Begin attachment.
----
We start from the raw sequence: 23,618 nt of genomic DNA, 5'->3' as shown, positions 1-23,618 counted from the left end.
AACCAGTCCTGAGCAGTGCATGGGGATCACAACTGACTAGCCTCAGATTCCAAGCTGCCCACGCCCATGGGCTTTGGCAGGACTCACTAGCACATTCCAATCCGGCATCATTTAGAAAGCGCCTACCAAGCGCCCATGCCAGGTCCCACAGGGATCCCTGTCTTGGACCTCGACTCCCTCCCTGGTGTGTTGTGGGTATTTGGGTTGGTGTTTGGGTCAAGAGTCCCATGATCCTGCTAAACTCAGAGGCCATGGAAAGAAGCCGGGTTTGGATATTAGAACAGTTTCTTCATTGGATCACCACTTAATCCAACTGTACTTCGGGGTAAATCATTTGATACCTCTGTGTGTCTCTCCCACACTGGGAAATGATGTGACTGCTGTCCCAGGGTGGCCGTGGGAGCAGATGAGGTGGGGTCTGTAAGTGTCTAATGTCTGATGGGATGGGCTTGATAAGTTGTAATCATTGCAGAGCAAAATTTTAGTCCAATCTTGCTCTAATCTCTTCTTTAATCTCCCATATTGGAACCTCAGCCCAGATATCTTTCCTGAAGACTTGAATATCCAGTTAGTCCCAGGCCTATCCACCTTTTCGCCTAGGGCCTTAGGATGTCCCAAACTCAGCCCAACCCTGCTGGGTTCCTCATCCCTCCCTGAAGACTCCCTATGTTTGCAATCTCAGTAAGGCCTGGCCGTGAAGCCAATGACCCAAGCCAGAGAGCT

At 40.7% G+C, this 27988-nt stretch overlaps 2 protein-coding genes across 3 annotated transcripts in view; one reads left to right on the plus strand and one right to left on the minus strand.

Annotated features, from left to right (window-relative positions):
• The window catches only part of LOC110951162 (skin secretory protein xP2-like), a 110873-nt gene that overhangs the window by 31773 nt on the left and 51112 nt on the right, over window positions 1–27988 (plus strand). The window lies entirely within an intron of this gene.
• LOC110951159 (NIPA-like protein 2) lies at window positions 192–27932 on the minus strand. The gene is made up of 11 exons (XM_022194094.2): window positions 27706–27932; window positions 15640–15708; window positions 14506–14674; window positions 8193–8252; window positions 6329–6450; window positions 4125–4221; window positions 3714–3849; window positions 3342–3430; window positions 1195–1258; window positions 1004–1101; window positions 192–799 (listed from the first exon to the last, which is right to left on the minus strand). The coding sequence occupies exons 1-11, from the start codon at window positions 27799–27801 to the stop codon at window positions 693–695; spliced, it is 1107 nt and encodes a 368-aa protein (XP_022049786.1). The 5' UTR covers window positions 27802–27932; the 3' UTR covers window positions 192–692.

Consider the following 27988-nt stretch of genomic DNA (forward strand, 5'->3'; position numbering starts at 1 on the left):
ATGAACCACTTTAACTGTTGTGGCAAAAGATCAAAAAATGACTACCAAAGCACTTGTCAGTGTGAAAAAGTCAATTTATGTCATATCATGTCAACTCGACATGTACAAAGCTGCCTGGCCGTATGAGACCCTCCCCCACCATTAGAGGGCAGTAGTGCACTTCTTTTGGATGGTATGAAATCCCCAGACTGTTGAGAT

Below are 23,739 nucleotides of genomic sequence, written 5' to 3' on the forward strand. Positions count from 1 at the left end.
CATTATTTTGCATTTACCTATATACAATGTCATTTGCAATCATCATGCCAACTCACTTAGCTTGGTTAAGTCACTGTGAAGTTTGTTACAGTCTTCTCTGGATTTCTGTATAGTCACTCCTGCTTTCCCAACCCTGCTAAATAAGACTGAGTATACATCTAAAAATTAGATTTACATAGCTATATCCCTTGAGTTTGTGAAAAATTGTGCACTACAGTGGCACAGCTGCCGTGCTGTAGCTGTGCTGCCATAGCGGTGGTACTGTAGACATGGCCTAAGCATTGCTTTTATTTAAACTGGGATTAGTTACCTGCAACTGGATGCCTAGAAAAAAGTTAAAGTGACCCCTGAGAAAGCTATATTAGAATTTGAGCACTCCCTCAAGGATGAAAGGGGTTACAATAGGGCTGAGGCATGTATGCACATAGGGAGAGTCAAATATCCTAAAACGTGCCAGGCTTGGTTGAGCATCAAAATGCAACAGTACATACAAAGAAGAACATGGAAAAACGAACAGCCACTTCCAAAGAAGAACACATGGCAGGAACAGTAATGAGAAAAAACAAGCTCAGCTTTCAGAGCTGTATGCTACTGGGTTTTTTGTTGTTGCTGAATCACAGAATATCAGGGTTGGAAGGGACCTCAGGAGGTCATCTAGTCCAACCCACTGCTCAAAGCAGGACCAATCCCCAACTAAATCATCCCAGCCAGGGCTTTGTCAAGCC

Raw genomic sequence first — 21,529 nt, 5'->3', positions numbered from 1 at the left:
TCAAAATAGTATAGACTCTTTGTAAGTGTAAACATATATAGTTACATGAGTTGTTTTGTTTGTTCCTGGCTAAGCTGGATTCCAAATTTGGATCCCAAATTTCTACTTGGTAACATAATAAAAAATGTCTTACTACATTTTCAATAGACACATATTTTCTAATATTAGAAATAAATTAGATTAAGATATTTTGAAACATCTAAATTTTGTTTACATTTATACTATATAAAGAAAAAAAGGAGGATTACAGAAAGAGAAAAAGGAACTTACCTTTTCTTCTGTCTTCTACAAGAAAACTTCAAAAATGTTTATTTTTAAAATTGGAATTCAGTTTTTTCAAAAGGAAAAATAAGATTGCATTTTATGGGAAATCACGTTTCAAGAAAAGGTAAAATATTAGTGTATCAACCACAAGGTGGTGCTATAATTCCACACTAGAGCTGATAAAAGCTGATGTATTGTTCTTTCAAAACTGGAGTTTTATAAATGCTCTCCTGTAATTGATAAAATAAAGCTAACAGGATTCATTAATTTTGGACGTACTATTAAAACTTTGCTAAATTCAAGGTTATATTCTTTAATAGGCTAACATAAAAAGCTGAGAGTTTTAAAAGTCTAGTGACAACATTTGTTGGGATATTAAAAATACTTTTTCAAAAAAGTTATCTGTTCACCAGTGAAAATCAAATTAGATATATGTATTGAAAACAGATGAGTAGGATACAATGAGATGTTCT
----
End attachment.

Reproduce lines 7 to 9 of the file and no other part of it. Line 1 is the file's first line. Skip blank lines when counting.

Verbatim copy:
Consider the following 27988-nt stretch of genomic DNA (forward strand, 5'->3'; position numbering starts at 1 on the left):
ATGAACCACTTTAACTGTTGTGGCAAAAGATCAAAAAATGACTACCAAAGCACTTGTCAGTGTGAAAAAGTCAATTTATGTCATATCATGTCAACTCGACATGTACAAAGCTGCCTGGCCGTATGAGACCCTCCCCCACCATTAGAGGGCAGTAGTGCACTTCTTTTGGATGGTATGAAATCCCCAGACTGTTGAGAT

Below are 23,739 nucleotides of genomic sequence, written 5' to 3' on the forward strand. Positions count from 1 at the left end.